Postural Symmetry Exercises

Postural Symmetry Exercises

A study from Arthritis Care & Research showed an eight-fold increase in low back pain risk for people who perform labor with an asymmetric and awkward body posture! Fatigue and being distracted added to the risk of pain significantly. (1)

The vicious spiral of weak posture (aka poor posture) causing adaptive motion, in other words it hurts so you move awkwardly to avoid pain, then causes even weaker posture.

The virtuous spiral solution? Strengthen postural symmetry and focus attention on control by each PostureZone (the head, torso, pelvis and lower extremities) to find and strengthen the weak links in the body causing pain.

The study findings support performing postural symmetry exercises like the StrongPosture® concepts of training mindful and bio-mechanically balanced motion.

Similarly, the aging process causes changes in the body. Regressive changes in ligaments and articular cartilage cause deterioration of body mechanics, progressing with age. With diminishing muscle strength, elderly people subconsciously balance their body weight by adjusting the spine, which significantly affects body posture. This contributes to the development of degenerative and deforming processes, especially at the spine and hip joints, resulting in the progression of disability, an increase in falls due to the transfer of the center of gravity, lung disease, diminished quality of life, and increased risk of fractures.

Regardless of the beginnings of poor posture, sports training, sudden pain after performing a regular daily activity, or aging, exercises to train symmetrical posture, essentially working opposite of the direction of adaptation or degeneration is precisely the point of daily StrongPosture® exercises.

1. How asymmetrical is your posture?

Since most of us are initially unaware of the functional asymmetry of our body and the role balance plays, the one-leg balance test is a great starting point to increase postural awareness.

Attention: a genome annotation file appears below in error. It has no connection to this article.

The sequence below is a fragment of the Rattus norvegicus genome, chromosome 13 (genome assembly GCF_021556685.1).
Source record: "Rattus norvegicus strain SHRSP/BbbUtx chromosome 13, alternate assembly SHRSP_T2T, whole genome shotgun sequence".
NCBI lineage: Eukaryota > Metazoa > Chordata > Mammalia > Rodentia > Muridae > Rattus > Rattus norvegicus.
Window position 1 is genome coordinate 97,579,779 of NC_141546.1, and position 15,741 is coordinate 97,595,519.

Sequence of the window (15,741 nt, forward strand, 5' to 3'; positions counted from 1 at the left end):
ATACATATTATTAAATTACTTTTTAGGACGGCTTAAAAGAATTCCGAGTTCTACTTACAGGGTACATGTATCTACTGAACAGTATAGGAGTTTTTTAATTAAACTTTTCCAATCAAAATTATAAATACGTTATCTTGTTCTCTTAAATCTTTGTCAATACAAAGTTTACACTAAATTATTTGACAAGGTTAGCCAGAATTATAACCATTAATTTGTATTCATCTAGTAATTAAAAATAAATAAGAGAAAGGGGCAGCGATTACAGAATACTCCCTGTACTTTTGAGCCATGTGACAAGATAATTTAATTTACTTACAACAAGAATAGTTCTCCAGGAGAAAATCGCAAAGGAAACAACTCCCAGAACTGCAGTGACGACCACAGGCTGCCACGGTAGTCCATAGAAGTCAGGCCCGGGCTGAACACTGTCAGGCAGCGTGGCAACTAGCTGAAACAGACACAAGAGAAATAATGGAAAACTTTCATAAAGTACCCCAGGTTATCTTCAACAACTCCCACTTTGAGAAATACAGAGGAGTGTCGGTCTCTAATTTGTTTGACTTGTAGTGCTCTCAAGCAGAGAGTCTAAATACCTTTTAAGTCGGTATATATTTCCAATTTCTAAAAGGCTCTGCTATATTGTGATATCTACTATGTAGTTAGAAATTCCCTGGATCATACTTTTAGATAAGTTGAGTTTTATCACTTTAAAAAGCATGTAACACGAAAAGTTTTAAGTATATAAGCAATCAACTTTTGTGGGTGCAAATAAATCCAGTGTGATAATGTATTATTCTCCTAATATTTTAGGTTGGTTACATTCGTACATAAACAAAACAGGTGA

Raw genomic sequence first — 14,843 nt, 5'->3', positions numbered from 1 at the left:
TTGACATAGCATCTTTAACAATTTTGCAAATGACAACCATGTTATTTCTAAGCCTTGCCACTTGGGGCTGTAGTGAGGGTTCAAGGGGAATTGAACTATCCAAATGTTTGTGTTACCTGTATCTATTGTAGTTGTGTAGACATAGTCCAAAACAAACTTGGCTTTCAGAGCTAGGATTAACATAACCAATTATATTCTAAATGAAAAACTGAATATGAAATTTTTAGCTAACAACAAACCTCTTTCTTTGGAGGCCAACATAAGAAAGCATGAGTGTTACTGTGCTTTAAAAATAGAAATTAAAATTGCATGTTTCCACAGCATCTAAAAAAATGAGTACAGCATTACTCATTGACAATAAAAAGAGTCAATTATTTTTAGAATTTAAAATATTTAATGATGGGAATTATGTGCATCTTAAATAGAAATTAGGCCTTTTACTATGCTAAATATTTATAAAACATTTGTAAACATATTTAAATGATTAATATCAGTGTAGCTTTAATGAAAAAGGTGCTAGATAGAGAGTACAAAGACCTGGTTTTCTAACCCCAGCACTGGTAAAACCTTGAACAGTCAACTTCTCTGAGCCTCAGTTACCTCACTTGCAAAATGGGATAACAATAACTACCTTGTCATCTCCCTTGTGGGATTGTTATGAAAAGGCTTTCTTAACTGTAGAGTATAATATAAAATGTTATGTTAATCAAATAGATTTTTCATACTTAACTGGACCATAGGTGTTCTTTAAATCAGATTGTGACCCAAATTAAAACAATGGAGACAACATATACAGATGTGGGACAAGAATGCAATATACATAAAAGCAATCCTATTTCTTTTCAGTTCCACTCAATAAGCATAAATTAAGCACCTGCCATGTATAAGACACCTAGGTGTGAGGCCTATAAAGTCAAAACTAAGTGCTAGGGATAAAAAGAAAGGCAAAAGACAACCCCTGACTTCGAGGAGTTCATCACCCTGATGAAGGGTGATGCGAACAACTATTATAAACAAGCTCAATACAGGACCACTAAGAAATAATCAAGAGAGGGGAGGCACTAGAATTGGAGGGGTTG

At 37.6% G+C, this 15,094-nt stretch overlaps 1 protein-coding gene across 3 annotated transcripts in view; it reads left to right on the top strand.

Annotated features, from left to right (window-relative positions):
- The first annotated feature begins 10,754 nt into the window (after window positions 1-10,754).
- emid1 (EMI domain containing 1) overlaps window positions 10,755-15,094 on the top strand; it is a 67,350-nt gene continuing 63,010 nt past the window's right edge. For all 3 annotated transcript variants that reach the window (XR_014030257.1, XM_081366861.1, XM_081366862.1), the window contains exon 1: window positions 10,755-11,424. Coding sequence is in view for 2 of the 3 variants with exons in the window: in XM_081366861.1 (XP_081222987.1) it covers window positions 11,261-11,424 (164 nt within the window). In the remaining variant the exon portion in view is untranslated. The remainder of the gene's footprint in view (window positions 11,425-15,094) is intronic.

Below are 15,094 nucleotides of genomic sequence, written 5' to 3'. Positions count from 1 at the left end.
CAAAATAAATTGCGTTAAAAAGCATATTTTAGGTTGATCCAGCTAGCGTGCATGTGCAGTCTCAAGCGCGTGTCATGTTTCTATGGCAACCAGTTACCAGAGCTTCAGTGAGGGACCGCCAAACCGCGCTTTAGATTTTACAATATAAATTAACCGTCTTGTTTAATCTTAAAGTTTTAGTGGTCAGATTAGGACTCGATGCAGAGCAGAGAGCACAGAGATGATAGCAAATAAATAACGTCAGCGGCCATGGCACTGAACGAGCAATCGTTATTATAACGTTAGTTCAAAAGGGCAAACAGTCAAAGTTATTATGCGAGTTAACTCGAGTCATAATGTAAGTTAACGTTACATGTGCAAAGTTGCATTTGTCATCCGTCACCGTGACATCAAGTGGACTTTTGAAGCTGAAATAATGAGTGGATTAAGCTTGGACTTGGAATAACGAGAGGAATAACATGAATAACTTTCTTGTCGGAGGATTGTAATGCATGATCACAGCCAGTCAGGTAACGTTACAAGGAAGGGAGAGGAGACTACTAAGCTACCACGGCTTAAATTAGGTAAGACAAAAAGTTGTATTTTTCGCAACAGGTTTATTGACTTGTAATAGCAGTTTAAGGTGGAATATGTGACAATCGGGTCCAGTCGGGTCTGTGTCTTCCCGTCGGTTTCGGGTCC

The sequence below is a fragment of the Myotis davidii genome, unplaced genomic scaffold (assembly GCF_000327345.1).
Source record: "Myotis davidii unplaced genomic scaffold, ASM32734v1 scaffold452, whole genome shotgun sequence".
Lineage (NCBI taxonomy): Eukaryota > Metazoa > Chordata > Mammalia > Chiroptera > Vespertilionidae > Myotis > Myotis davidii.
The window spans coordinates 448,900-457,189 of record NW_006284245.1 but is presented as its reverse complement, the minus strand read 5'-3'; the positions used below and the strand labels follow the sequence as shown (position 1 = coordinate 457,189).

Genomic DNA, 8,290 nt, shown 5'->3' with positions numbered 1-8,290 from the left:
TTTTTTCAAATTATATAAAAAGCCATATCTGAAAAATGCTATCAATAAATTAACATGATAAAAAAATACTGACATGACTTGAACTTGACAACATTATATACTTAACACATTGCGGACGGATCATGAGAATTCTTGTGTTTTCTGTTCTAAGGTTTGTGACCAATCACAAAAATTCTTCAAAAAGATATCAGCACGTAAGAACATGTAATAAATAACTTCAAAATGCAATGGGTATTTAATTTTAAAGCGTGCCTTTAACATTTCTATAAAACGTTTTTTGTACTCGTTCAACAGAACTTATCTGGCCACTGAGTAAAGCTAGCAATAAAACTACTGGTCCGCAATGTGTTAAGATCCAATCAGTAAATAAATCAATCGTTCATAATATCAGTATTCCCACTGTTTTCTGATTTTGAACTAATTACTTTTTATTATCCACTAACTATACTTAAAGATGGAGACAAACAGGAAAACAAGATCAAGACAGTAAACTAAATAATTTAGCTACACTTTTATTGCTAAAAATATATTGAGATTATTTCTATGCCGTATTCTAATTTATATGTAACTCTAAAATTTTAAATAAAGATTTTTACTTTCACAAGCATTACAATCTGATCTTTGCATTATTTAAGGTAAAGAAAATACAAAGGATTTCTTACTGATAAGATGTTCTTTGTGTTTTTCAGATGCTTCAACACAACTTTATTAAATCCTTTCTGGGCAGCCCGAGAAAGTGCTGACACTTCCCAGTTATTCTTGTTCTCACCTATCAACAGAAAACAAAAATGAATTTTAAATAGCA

2. Set your starting point for improvement.

Your balance test results will be far more meaningful when you compare them to your posture assessment. Getting a posture assessment is quick and easy, and provides a lot of information and motivation for change. Here are some options:

3. Learn postural symmetry exercises

In order to change posture, you must train new movement patterns of motion.  After balance testing and a posture analysis, the next step is to begin integrating 5 to 10 minutes a day of exercise to train posture symmetry. Programs like StrongPosture® taught by posture specialists and other professionals work because they integrate into your regular daily routine – thus creating a new, permanent and optimized pattern of motion.

Improving posture symmetry is increasingly shown in studies to help relieve pain, reduce joint stress, and also improve balance, level of energy, functional motion, flexibility, breath capacity, appearance, confidence and athletic ability.

Do you want an exercise program to balance your posture? Contact us and tell us more – we’ll send you tips to get started.

Author: Steven Weiniger, DC Stand Taller Live Longer
(1) What triggers an episode of acute low back pain? A case-crossover study. Arthritis Care & Research.